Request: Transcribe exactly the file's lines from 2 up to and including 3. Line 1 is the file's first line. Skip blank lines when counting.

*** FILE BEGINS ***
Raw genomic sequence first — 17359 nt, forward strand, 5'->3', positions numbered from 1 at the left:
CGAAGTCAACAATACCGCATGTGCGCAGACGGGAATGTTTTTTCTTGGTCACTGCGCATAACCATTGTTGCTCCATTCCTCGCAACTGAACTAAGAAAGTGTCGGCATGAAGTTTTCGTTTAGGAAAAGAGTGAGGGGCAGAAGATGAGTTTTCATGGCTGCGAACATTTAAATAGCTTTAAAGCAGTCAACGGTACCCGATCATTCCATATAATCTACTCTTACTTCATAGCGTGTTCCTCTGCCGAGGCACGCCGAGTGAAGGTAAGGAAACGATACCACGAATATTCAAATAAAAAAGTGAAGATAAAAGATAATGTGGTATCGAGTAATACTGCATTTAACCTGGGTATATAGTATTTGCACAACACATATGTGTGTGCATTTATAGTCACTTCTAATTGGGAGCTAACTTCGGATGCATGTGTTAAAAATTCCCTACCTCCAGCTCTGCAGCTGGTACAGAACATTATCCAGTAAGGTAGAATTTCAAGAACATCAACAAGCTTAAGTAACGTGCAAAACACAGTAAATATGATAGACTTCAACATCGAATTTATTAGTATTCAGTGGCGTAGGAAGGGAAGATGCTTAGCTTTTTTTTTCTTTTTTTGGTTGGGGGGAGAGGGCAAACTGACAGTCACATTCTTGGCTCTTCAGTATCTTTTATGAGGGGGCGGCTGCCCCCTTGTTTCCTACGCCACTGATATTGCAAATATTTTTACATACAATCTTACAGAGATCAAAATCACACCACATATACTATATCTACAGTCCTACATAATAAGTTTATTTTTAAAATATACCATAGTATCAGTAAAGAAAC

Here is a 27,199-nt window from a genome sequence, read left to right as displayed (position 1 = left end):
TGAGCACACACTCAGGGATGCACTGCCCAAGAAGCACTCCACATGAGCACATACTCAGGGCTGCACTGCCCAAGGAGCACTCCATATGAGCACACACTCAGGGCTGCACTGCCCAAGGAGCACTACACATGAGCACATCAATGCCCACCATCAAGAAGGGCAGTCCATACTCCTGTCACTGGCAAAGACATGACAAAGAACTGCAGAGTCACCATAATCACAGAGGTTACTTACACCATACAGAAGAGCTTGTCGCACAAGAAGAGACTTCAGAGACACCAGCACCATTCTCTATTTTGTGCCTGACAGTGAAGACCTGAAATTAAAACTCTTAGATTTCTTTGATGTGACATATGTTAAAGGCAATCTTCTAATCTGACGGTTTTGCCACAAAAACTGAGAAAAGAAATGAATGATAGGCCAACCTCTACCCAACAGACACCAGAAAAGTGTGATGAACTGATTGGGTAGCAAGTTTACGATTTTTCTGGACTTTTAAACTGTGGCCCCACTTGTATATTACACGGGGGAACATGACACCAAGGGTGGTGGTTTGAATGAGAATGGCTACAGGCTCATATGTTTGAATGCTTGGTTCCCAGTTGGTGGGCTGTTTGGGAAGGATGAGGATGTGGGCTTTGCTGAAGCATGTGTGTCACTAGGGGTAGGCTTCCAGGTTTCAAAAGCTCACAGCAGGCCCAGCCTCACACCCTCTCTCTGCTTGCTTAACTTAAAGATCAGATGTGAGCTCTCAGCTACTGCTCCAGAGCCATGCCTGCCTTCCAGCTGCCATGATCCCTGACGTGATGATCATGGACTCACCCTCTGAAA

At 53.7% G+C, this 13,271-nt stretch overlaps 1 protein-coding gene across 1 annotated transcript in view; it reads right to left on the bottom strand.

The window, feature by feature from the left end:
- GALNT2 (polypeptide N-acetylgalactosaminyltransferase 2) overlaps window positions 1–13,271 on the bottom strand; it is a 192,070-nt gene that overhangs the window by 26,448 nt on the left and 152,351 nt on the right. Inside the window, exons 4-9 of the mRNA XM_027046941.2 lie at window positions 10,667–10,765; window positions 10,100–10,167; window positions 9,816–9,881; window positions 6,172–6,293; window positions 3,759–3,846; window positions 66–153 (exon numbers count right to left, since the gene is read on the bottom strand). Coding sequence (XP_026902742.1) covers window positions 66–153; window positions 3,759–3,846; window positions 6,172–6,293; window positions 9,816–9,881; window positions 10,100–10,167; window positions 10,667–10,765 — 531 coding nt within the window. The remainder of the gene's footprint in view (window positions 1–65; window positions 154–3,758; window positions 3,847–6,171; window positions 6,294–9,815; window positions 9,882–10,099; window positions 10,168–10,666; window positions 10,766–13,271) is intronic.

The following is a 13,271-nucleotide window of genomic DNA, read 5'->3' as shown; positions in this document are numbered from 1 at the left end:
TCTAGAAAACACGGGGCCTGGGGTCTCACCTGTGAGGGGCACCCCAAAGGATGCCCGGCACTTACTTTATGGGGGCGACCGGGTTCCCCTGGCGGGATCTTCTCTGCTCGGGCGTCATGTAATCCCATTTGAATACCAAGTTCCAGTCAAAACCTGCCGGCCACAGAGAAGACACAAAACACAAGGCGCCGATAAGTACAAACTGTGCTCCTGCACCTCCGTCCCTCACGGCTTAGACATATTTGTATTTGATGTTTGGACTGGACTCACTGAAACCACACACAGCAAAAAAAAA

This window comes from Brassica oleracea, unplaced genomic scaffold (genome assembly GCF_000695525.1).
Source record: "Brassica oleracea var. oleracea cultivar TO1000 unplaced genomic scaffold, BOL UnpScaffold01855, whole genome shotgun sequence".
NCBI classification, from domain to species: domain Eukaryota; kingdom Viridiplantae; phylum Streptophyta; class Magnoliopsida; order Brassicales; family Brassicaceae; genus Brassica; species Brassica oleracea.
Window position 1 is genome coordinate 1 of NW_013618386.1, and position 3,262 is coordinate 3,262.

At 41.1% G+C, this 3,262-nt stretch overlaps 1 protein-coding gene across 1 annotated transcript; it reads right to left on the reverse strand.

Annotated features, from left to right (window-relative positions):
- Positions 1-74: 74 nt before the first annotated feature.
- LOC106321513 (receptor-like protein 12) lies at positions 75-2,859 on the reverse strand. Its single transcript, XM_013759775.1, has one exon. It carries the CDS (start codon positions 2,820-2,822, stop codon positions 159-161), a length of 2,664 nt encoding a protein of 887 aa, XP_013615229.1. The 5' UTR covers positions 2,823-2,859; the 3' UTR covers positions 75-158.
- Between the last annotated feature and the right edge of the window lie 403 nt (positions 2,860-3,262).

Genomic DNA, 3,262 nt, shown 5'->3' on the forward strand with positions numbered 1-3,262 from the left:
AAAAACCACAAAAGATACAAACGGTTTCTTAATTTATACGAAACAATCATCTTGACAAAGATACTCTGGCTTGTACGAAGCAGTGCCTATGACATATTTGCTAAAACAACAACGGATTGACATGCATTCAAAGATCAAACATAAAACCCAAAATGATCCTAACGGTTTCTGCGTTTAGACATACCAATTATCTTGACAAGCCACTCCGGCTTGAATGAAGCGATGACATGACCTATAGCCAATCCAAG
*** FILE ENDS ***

CGAAGTCAACAATACCGCATGTGCGCAGACGGGAATGTTTTTTCTTGGTCACTGCGCATAACCATTGTTGCTCCATTCCTCGCAACTGAACTAAGAAAGTGTCGGCATGAAGTTTTCGTTTAGGAAAAGAGTGAGGGGCAGAAGATGAGTTTTCATGGCTGCGAACATTTAAATAGCTTTAAAGCAGTCAACGGTACCCGATCATTCCATATAATCTACTCTTACTTCATAGCGTGTTCCTCTGCCGAGGCACGCCGAGTGAAGGTAAGGAAACGATACCACGAATATTCAAATAAAAAAGTGAAGATAAAAGATAATGTGGTATCGAGTAATACTGCATTTAACCTGGGTATATAGTATTTGCACAACACATATGTGTGTGCATTTATAGTCACTTCTAATTGGGAGCTAACTTCGGATGCATGTGTTAAAAATTCCCTACCTCCAGCTCTGCAGCTGGTACAGAACATTATCCAGTAAGGTAGAATTTCAAGAACATCAACAAGCTTAAGTAACGTGCAAAACACAGTAAATATGATAGACTTCAACATCGAATTTATTAGTATTCAGTGGCGTAGGAAGGGAAGATGCTTAGCTTTTTTTTTCTTTTTTTGGTTGGGGGGAGAGGGCAAACTGACAGTCACATTCTTGGCTCTTCAGTATCTTTTATGAGGGGGCGGCTGCCCCCTTGTTTCCTACGCCACTGATATTGCAAATATTTTTACATACAATCTTACAGAGATCAAAATCACACCACATATACTATATCTACAGTCCTACATAATAAGTTTATTTTTAAAATATACCATAGTATCAGTAAAGAAAC

Here is a 27,199-nt window from a genome sequence, read left to right as displayed (position 1 = left end):